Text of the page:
Yesterday this tweet caused quite a stir:
Friend took a photo of this at Rochdale Jobcentre Plus pic.twitter.com/32XERLis2F
— Andy Lockhart (@andymlockhart) October 29, 2013
Here’s the image in question:
Lockhart later tweeted a correction – the poster is actually in the Employment Suite (a sort of mirror to the Jobcentre Plus, run for employers looking for employees), located in Manchester’s London Scottish House, not in the Rochdale Jobcentre Plus – but, in his own words, “well my Twitter account seems to have exploded – I assume this is out of control now”. And how:
— Owen Jones (@OwenJones84) October 29, 2013
— Dr Andrew Kelly (@AndrewKelly1962) October 29, 2013
— jacqueline (@jacqc1) October 29, 2013
Try before you hire. TRY BEFORE YOU HIRE. how about “interview properly and commit to training”?? Ffs.
— Laura Tosney (@lauratosney) October 29, 2013
“Try before you hire”. Like people are auld shoes ye try on… or an auld motor… dear god, JCP are utterly revolting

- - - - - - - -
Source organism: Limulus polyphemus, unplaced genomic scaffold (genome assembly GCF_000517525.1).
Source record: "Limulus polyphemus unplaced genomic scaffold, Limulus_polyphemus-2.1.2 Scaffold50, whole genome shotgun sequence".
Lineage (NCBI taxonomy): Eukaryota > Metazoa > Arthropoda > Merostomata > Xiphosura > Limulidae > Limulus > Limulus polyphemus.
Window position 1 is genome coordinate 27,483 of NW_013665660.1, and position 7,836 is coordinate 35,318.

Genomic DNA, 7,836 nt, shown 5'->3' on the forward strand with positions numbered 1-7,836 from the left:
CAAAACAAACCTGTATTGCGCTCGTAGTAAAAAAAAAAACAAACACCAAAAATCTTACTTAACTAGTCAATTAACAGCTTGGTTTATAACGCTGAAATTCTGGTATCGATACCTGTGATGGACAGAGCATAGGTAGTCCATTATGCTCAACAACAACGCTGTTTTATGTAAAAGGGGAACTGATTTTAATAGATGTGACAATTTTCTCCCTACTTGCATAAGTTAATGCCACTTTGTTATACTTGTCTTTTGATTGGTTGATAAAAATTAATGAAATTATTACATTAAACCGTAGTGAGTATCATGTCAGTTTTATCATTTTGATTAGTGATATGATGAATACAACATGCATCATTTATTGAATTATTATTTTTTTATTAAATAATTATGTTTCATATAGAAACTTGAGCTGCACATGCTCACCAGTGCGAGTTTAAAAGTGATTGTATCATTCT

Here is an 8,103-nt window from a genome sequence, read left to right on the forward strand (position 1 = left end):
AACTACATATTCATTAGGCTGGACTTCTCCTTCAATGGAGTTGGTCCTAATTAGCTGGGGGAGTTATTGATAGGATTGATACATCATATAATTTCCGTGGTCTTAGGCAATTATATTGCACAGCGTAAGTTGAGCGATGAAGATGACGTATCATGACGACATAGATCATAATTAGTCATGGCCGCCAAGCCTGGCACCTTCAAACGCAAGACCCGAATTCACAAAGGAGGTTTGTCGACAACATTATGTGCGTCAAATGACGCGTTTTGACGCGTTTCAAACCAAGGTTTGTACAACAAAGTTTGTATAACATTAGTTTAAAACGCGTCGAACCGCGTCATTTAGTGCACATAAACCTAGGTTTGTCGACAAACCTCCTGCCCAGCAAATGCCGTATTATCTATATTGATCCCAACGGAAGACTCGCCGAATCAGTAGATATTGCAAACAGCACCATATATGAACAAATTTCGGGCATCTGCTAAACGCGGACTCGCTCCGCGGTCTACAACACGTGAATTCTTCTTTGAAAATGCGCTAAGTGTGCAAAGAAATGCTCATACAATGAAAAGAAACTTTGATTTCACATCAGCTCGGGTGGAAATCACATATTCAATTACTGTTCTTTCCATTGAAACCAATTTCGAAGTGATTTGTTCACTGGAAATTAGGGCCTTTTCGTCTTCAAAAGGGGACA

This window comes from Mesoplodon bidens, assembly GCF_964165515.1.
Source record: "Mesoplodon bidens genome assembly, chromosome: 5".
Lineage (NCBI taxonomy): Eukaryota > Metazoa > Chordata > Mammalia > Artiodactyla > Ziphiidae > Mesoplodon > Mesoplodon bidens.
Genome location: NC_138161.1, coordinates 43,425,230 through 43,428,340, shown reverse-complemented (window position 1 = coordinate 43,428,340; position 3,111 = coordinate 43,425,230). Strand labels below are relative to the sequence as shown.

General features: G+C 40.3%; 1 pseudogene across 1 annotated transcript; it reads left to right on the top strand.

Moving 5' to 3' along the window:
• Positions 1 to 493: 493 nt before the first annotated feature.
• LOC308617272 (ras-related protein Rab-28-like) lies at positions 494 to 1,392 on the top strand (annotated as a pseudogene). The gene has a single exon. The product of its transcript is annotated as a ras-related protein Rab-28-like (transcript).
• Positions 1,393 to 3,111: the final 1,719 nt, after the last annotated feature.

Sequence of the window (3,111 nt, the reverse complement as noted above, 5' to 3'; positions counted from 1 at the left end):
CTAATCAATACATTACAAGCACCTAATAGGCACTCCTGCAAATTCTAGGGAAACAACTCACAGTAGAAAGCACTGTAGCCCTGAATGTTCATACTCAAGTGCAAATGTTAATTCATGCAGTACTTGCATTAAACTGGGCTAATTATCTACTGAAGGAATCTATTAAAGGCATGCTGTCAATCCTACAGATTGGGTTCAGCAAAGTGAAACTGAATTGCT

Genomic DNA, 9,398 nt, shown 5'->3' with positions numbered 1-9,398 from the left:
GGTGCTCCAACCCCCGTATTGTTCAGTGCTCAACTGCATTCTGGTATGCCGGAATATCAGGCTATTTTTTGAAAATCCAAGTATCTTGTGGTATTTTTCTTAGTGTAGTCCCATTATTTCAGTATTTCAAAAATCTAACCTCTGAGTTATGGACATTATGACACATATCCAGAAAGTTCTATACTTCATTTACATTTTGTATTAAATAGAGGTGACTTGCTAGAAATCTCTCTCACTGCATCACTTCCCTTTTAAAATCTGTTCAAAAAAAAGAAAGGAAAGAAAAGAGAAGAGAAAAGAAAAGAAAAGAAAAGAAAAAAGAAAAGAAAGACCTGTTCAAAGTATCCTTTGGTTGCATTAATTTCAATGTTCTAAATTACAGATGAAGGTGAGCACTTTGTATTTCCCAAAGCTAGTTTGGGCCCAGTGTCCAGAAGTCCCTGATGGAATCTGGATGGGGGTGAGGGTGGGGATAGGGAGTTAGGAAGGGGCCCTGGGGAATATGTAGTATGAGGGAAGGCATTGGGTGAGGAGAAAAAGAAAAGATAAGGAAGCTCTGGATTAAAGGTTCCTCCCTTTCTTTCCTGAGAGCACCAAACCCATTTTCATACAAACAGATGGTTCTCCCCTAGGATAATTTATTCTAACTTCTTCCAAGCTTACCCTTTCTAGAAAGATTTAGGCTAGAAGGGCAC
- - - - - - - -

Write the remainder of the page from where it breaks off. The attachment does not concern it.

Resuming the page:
— Rattlecans (@rattlecans) October 29, 2013
However, a DWP spokesperson confirmed that various “try before you hire” schemes have been in place since 1989 under the Work Trials programme umbrella. Direct from the DWP site:
A Work Trial is a way of trying out a potential employee before offering them a job. Once agreed with Jobcentre Plus, you can offer a work trial if the job is for 16 hours or more a week and lasting at least 13 weeks.
Work Trials are used by roughly two or three thousand people a month, and have been for “years”, the DWP spokesperson told us, and over the last few years has largely been superceded by the very work programmes that the government lost its case on appeal today at the Supreme Court.